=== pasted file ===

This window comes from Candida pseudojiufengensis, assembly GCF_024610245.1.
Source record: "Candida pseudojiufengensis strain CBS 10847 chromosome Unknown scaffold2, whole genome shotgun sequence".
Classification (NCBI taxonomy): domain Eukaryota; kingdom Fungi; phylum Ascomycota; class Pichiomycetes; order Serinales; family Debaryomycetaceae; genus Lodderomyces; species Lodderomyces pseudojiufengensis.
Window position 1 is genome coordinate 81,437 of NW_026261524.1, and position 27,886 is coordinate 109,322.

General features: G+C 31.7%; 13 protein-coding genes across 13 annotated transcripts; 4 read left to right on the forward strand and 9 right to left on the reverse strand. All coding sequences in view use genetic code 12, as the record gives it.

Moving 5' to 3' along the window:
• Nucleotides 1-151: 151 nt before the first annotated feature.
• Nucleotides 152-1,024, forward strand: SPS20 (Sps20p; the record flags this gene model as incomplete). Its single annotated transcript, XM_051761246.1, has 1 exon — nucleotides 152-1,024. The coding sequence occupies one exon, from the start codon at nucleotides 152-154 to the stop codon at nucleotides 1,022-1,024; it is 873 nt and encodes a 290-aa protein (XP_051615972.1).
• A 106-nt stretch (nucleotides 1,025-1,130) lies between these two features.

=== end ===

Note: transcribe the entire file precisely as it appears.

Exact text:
This window comes from Candida pseudojiufengensis, assembly GCF_024610245.1.
Source record: "Candida pseudojiufengensis strain CBS 10847 chromosome Unknown scaffold2, whole genome shotgun sequence".
Classification (NCBI taxonomy): domain Eukaryota; kingdom Fungi; phylum Ascomycota; class Pichiomycetes; order Serinales; family Debaryomycetaceae; genus Lodderomyces; species Lodderomyces pseudojiufengensis.
Window position 1 is genome coordinate 81,437 of NW_026261524.1, and position 27,886 is coordinate 109,322.

General features: G+C 31.7%; 13 protein-coding genes across 13 annotated transcripts; 4 read left to right on the forward strand and 9 right to left on the reverse strand. All coding sequences in view use genetic code 12, as the record gives it.

Moving 5' to 3' along the window:
• Nucleotides 1-151: 151 nt before the first annotated feature.
• Nucleotides 152-1,024, forward strand: SPS20 (Sps20p; the record flags this gene model as incomplete). Its single annotated transcript, XM_051761246.1, has 1 exon — nucleotides 152-1,024. The coding sequence occupies one exon, from the start codon at nucleotides 152-154 to the stop codon at nucleotides 1,022-1,024; it is 873 nt and encodes a 290-aa protein (XP_051615972.1).
• A 106-nt stretch (nucleotides 1,025-1,130) lies between these two features.